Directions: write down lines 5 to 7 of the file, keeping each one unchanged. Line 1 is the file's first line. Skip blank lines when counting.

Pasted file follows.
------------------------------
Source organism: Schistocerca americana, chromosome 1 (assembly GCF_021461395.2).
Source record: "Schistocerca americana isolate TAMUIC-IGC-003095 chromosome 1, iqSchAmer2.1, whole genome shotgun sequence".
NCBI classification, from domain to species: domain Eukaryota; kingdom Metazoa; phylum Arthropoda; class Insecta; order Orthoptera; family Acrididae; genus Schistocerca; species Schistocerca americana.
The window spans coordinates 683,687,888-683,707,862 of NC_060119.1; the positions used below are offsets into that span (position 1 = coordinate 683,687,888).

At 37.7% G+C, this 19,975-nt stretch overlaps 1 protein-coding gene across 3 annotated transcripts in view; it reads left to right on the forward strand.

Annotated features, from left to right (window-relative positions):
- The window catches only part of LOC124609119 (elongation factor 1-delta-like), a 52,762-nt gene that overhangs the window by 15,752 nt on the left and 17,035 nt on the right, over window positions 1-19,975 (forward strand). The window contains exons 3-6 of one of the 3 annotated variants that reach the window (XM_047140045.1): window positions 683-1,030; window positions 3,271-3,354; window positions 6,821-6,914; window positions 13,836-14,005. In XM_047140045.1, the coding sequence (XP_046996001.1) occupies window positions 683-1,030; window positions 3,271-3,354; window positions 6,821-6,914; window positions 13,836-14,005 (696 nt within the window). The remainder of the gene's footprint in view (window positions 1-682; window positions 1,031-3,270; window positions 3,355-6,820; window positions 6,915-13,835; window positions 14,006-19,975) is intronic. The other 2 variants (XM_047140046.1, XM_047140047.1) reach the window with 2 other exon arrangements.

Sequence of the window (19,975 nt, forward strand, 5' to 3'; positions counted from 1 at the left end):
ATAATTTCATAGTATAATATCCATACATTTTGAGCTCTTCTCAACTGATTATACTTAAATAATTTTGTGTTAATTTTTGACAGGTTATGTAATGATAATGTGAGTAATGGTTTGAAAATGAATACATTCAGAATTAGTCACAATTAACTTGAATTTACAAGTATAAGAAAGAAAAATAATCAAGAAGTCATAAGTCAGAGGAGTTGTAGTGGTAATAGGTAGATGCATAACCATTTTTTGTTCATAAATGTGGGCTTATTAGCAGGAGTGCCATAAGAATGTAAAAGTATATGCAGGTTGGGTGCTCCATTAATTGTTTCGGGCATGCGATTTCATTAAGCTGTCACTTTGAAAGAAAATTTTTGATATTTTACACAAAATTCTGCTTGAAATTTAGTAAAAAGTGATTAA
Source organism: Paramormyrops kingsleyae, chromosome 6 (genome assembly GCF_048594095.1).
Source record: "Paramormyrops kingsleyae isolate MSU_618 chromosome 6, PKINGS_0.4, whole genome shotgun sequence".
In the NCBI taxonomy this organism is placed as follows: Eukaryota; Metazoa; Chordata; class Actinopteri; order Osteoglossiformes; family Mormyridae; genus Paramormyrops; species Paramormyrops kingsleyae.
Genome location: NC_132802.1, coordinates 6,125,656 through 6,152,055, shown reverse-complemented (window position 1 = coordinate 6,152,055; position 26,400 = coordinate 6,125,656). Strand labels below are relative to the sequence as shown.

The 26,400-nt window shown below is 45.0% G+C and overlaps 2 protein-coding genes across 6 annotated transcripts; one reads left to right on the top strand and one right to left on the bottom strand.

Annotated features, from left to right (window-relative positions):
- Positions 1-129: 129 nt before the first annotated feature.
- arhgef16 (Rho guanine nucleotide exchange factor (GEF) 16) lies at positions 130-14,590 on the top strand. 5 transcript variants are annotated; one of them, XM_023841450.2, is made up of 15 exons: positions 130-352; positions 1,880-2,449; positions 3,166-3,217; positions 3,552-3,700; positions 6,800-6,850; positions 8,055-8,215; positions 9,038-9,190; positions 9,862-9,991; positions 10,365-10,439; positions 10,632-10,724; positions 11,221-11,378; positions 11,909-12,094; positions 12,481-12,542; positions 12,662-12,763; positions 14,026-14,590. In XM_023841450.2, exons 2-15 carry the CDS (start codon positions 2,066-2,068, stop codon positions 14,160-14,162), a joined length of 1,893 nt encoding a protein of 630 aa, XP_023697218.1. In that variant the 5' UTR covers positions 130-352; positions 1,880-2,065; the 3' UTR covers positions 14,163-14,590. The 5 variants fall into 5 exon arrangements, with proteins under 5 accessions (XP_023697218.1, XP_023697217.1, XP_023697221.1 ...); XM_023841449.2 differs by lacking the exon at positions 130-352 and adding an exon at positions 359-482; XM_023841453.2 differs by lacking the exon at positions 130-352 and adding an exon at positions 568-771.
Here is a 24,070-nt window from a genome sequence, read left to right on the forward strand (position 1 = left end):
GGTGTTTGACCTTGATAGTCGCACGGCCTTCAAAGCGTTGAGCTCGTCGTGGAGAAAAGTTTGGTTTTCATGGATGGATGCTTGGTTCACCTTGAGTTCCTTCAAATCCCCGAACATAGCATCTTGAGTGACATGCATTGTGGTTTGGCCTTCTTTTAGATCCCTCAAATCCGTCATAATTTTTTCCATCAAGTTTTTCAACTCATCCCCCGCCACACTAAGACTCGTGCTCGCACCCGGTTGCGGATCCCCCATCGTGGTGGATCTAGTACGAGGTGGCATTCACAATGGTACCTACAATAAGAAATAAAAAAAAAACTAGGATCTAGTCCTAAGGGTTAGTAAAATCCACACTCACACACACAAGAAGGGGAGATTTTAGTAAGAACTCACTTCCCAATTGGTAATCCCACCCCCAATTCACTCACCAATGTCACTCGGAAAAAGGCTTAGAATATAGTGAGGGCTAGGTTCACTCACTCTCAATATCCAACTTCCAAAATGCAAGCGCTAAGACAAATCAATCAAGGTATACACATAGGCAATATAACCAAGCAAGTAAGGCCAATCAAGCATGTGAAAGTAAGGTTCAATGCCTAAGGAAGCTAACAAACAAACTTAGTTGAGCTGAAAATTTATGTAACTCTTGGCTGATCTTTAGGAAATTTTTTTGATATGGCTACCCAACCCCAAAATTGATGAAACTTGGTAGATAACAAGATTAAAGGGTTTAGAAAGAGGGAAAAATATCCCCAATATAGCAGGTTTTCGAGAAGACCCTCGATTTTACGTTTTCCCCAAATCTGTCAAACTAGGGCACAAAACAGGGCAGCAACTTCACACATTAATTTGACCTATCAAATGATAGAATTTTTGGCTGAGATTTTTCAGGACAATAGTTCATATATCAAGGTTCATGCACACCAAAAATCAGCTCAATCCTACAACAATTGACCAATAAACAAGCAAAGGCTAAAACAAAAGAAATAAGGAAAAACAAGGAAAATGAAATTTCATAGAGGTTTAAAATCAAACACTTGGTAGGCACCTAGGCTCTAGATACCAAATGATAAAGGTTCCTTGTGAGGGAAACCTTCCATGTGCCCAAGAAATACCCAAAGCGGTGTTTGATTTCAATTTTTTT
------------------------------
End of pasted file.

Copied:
At 37.7% G+C, this 19,975-nt stretch overlaps 1 protein-coding gene across 3 annotated transcripts in view; it reads left to right on the forward strand.

Annotated features, from left to right (window-relative positions):
- The window catches only part of LOC124609119 (elongation factor 1-delta-like), a 52,762-nt gene that overhangs the window by 15,752 nt on the left and 17,035 nt on the right, over window positions 1-19,975 (forward strand). The window contains exons 3-6 of one of the 3 annotated variants that reach the window (XM_047140045.1): window positions 683-1,030; window positions 3,271-3,354; window positions 6,821-6,914; window positions 13,836-14,005. In XM_047140045.1, the coding sequence (XP_046996001.1) occupies window positions 683-1,030; window positions 3,271-3,354; window positions 6,821-6,914; window positions 13,836-14,005 (696 nt within the window). The remainder of the gene's footprint in view (window positions 1-682; window positions 1,031-3,270; window positions 3,355-6,820; window positions 6,915-13,835; window positions 14,006-19,975) is intronic. The other 2 variants (XM_047140046.1, XM_047140047.1) reach the window with 2 other exon arrangements.